4 Ways Bad Content Can Hurt Your Marketing ROI
3 minute read
Published on June 3, 2016
The public praise of content marketing is difficult to ignore: one set of data suggests that a brand that publishes 15 new blog posts per month will see 1200 new leads per month, on average.
Somewhere along the way, however, marketers are taking this to mean that simply posting a blog or two a week is all they need to do to explode their brand’s social presence, when in reality, bad habits in content marketing could be hurting ROI.
Here are some common ways bad content can cause your brand to lose the value that content marketing offers.
1. Inconsistent or Stale Content
If your content doesn’t have an audience, it won’t yield new leads. That’s the major difference between a content marketing campaign and an SEO campaign; if your website copy is focused only on SEO, you can get away with bland writing, as long as the keywords are there.
Content marketing, on the other hand, necessitates that thought go into the writing, so that the result is content that is relevant and valuable to your current audience and hopefully, prospective new leads.
2. Writing For the Search Engines Only
Content marketing and SEO are related, but when marketers produce content for the primary purpose of courting search engine rankings, content itself drops in quality.
It’s easy to get caught up worrying about keyword density, but if the content itself isn’t robust and valuable, you’re throwing away benefits of adopting content marketing in the first place.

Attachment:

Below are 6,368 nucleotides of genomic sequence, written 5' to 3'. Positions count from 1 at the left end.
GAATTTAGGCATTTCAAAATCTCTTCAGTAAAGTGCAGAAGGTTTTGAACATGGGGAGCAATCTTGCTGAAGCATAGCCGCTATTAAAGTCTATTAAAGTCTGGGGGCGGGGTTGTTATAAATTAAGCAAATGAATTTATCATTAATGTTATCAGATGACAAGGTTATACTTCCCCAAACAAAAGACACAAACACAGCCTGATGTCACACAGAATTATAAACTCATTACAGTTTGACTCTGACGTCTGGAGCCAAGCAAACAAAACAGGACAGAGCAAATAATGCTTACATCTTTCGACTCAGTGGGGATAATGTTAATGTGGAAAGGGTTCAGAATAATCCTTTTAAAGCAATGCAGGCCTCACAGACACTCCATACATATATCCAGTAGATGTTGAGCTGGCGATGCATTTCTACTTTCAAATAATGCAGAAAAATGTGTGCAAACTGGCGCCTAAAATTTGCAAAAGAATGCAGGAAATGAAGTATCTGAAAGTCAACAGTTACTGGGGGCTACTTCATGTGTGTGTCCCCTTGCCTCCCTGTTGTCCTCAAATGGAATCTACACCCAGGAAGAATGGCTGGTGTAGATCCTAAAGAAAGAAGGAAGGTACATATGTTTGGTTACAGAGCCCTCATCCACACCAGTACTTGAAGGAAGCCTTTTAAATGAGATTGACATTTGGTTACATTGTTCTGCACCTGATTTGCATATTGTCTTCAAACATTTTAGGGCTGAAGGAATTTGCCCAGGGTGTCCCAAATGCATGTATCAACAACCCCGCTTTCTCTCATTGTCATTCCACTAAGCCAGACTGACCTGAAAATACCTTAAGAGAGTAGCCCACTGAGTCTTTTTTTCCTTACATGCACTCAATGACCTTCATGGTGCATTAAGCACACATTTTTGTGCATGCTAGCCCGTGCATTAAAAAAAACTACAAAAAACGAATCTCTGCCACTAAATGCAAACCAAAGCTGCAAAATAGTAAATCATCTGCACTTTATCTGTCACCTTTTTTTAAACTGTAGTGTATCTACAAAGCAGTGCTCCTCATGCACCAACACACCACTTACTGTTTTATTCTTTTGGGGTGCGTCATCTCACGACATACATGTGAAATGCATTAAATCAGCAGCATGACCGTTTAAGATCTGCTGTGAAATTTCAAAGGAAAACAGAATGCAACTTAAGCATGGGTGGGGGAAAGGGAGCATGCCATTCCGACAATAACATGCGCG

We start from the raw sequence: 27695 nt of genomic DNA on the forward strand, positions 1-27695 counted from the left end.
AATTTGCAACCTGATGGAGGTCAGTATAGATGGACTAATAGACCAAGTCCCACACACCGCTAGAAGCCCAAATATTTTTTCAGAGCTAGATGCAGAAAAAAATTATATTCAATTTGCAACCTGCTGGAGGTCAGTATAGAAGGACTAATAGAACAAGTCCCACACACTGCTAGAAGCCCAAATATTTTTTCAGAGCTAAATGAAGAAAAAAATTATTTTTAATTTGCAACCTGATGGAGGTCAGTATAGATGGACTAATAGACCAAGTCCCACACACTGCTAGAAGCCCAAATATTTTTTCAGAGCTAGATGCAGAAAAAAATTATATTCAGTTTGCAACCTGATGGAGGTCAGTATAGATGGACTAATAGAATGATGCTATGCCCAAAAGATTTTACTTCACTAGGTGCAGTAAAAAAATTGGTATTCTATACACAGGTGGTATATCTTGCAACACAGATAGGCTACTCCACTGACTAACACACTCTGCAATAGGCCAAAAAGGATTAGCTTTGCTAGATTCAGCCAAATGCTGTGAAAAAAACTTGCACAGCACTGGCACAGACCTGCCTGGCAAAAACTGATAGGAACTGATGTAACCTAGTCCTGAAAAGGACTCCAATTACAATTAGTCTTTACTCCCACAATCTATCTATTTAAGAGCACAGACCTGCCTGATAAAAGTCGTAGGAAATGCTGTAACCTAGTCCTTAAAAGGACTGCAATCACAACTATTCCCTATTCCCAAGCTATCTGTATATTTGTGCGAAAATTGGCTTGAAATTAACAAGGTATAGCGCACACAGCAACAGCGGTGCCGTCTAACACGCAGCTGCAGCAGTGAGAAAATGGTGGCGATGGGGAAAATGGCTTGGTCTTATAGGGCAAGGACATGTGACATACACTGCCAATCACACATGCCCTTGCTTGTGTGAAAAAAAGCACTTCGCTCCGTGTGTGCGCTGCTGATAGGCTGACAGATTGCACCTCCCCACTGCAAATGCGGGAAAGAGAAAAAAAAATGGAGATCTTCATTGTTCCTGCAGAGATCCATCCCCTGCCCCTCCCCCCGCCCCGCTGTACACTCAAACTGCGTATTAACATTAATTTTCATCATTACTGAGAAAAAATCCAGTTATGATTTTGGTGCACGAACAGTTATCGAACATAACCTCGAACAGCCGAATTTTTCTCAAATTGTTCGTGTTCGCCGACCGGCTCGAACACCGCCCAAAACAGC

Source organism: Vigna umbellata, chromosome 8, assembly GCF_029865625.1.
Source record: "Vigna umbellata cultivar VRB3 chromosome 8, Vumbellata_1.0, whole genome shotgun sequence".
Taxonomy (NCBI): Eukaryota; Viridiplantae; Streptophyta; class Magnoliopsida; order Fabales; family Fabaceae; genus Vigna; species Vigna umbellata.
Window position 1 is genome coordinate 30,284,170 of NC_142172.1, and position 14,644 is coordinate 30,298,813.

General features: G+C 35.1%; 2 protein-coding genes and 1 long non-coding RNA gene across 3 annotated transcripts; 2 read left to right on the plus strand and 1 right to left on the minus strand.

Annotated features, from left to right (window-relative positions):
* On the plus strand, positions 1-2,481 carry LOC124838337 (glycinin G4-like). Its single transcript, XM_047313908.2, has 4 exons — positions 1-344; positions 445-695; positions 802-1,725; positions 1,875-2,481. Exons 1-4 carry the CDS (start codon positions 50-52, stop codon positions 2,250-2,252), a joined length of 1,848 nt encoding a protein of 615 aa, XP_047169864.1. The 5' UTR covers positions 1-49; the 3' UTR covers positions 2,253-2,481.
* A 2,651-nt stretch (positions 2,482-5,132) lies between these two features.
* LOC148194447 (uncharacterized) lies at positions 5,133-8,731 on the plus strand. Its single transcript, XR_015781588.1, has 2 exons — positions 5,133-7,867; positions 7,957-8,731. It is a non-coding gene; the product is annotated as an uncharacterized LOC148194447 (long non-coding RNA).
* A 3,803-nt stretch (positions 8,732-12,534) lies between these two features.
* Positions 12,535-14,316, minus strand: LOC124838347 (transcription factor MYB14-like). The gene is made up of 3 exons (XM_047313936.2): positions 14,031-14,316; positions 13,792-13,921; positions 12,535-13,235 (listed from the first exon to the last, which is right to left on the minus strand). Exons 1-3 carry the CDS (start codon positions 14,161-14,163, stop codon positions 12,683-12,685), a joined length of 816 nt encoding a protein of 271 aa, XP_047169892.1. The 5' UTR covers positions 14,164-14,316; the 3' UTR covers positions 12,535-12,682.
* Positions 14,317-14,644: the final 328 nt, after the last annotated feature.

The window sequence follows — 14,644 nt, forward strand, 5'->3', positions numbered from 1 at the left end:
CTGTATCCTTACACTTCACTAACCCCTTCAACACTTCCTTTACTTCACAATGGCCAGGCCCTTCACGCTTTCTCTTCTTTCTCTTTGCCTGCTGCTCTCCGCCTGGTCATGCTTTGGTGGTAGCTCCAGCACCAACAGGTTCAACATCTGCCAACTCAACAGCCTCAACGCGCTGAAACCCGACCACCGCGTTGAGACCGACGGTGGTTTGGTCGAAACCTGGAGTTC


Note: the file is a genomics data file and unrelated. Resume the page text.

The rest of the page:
3. Not Engaging Multiple Channels
Maybe you see some ROI from your blog, but should you rest on your laurels at the faintest sniff of success? There’s a reason why the marketing community can’t seem to agree which content marketing channels are more effective than others.
Different brands have different marketing considerations, so it’s understandable that their lead-maximizing strategies will be different as well. Try different combinations of social media, email newsletters and valuable, sharable blog posts to better reach your audience.
4. Poor or Nonexistent CTAs
Even if your content is otherwise perfect, a Call To Action (CTA), or lack thereof, can hamper your marketing ROI.
No matter how much you spend on content marketing, you won’t see a significant increase in sales without an effective CTA.
The CTA is the bridge that turns your blog audience into a new lead and potential conversion, with a concise statement that shows your product or service’s value to the customer and link to the conversion process.
Without a careful, start-to-finish content marketing strategy, You’re leaving benefits on the table.
How do you maximize the effectiveness of content marketing for your brand, or the brands you write for?
Let me know in the comments section below.